The Library of Congress published this collection on their website for viewers around the globe to access. The collection, “Finding Our Place in the Cosmos” examines the “changing models of the universe through time, ideas of life on other words, and Carl Sagan’s place in the tradition of science.” *the quote I’m pulling from the site used “ideas of life on other words,” is it supposed to say worlds?* The collection includes manuscripts, celestial atlases, newspaper articles, sheet music, and rare books. The Library of Congress organized this online collection into three sections:

The Cosmos: It’s Structure and Historical Models

The main objective of this section is to acknowledge the shifts of human understanding of the universe throughout time.

After clicking on “The Cosmos: It’s Structure and Historical Models” you will find yourself on this page. On the right you can see drawings on models of the cosmos. On the left, you can see the subtopics for this section. Toggling through all of the subtopics will present new evidence of how humans have understood the cosmos overtime. On the top of the screenshot, just above “Modeling the Cosmos” you will see three subsections titled, “About this Collection,” “Collection Items,” and “Articles and Essays.” The first two are overarching views of the whole collection, but “Articles and Essays” are where the Library of Congress creates the distinction between the three main sections of the collection (“The Cosmos,” “Life on Other Worlds,” and “Carl Sagan.”)

Life on Other Worlds: History of the Possibility

This section focuses on science fiction and popular culture, revealing the importance of the connection between imagination and scientific findings and how human ideas about life in the universe have developed over time.

The screenshot above resembles the previous screenshot, however there are some differences. In this screenshot, on the left, you can now denote the three main topics underneath “Articles and Essays.” You can also see “Teaching Resources” on the left hand column that students, teachers, or any regular Joe can investigate.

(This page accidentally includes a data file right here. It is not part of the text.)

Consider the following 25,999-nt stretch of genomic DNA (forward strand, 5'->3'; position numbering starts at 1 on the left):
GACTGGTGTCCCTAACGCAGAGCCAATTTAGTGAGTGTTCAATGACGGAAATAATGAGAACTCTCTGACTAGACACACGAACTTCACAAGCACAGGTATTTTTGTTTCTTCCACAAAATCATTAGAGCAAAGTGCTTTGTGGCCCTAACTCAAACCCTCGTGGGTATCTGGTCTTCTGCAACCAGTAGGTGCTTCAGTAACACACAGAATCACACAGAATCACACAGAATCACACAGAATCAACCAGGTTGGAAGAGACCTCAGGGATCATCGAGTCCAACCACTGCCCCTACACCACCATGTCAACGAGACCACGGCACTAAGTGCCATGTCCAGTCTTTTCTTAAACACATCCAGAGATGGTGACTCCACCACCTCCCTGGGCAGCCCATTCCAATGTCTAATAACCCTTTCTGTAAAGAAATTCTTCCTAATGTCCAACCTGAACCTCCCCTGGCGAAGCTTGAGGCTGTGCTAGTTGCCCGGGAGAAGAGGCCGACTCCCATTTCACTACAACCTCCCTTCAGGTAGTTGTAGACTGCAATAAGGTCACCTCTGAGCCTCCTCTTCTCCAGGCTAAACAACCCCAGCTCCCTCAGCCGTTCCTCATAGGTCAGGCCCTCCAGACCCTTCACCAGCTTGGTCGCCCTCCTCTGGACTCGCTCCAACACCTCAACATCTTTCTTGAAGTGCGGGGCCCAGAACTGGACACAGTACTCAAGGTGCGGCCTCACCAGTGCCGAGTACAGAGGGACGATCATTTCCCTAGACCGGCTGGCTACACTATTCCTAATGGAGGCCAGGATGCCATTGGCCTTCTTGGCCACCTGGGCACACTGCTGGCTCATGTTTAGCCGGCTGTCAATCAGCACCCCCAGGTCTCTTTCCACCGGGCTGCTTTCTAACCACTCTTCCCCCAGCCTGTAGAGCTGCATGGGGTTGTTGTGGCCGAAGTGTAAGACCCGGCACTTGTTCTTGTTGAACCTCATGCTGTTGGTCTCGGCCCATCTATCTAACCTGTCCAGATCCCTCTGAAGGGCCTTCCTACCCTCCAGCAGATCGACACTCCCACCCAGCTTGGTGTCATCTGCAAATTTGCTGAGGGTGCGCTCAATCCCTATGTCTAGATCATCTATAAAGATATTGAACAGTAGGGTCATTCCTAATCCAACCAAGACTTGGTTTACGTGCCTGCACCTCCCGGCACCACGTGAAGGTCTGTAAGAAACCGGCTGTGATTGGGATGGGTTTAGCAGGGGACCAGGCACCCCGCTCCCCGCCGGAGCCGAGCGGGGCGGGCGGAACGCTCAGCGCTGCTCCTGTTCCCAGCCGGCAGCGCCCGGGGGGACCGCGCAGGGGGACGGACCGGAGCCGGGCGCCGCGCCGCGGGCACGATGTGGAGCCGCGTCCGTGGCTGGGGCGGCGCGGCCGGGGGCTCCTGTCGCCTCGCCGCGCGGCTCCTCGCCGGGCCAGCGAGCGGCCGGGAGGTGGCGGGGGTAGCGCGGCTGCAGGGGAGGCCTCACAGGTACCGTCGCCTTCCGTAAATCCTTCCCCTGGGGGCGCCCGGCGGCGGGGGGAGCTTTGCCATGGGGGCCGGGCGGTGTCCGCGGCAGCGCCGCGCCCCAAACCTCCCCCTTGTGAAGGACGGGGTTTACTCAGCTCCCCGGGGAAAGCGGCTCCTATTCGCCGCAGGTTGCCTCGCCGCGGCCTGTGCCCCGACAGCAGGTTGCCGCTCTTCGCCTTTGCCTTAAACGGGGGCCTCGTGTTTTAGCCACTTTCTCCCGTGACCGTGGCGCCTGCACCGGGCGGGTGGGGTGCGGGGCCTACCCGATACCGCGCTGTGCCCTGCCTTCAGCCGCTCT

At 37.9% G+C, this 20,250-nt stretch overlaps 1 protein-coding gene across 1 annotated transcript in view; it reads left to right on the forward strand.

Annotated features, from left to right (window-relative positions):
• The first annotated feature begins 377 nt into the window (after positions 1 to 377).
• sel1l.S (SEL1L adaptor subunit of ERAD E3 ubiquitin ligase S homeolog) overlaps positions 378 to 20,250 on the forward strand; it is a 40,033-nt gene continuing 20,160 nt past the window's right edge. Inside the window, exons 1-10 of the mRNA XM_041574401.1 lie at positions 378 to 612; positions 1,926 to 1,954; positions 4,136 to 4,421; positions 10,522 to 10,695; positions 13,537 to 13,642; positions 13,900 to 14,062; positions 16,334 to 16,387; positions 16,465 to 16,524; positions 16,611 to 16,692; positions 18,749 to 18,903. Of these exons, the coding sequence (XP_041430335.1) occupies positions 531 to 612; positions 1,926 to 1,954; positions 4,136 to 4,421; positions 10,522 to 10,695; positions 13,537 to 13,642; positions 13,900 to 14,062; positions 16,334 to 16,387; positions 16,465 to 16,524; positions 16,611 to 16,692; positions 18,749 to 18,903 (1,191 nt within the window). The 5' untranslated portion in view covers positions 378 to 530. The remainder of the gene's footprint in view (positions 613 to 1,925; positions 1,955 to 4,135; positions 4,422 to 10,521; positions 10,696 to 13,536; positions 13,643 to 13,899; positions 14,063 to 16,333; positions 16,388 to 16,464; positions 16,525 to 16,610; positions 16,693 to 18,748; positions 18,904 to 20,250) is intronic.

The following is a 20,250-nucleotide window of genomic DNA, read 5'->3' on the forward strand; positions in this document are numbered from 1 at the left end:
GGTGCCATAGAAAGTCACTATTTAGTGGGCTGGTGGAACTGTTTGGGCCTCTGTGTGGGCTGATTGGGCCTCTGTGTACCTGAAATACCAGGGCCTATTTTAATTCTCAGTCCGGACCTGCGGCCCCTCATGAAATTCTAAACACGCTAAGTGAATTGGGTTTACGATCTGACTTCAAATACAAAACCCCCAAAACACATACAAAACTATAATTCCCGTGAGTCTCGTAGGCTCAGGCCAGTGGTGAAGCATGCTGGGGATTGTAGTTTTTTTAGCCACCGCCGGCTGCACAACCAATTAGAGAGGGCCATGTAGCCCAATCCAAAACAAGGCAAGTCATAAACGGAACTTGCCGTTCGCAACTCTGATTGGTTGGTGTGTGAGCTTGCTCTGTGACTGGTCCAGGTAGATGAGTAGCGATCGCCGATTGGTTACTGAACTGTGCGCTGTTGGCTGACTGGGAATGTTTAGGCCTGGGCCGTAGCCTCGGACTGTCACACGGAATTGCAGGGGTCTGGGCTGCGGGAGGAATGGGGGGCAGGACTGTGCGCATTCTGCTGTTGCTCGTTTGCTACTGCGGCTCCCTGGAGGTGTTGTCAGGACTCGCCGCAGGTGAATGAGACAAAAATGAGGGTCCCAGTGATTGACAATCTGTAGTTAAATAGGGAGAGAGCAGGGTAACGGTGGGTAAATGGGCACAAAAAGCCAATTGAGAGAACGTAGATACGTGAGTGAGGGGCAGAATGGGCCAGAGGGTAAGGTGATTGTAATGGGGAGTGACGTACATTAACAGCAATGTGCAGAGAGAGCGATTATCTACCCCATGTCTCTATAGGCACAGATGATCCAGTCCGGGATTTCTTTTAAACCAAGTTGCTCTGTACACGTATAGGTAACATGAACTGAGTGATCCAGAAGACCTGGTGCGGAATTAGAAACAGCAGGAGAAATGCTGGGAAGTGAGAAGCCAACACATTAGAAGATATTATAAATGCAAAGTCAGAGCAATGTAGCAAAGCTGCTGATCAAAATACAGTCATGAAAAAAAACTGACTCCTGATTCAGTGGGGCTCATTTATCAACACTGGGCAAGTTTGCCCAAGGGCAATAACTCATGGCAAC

Carl Sagan and the Tradition of Science

The items in this collection come primarily from The Seth MacFarlane Collection of the Carl Sagan and Ann Druyan Archive to show how Sagan fits into the tradition of science and served as a mentor and role model to other scientists and the public.  

It is important to note that the items displayed for the Carl Sagan section are only a portion of the The Seth MacFarlane Collection of the Carl Sagan and Ann Druyan Archive‘s contents. To view the whole collection, one can use the  finding aid for the collection is located online here.

RHIZOME: The Theresa Duncan CD-ROMs

In the 1990s, Theresa Duncan and collaborators created three videogames to demonstrate interactive storytelling via the digital sphere. RHIZOME is an online exhibition that brings these three videogames brings them back to life. The three games include Chop Suey (1995), Smarty (1996), and Zero Zero (1997). Each game has a linear intro, with Smarty and Zero Zero featuring outros too. The games follow a series of vignettes, interactions, and mini-games. While the games are geared toward young girls with its mysterious and glamorous depiction, the stories also teach stories about the complexities of life.

Chop Suey (1995)

Theresa Duncan and Monica Lynn Gesue met through work at the World Bank in Washington DC. The duo then transitioned to careers at Magnet Interactive in Georgetown. At Magnet, Duncan and Gesue were introduced to CD-ROMs, inspiring them to create a moving storybook for children. This first game would be dubbed “Chop Suey.” Chop Suey is geared towards the imagination of girls aged 7 to 12.

Chop Suey’s title page.
Chop Suey‘s main page/town.

Smarty (1996)

Unfortunately, Duncan and Gesue’s partnership faltered and the duo never created another game. Duncan teamed up with artist Jeremy Blake to create Smarty (1996) and Zero Zero (1997).  Like Chop Suey, Smarty also takes place in a small Midwestern town, utilizing diners, beauty salons, and hardware stores for its story. The music played in Waffle House inspired the music in Smarty.

Smarty‘s title page.
Smarty‘s main page/town. It’s noticeably a lot more spread out than Chop Suey.
Smarty’s credit page or outro.

Zero Zero (1997)

Branching off from the previous games, Zero Zero takes place in Paris, welcoming players to a world of bakeries, catacombs, and museums.

Zero Zero‘s title page invites players to a darker, more mysterious, game than the previous two.
Zero Zero’s main page/town. The main character in Zero Zero is the girl, climbing out of the chimney in the foreground of the image. Her name is Pinkee and the game follows her around Paris at night.
Zero Zero‘s outro/credits.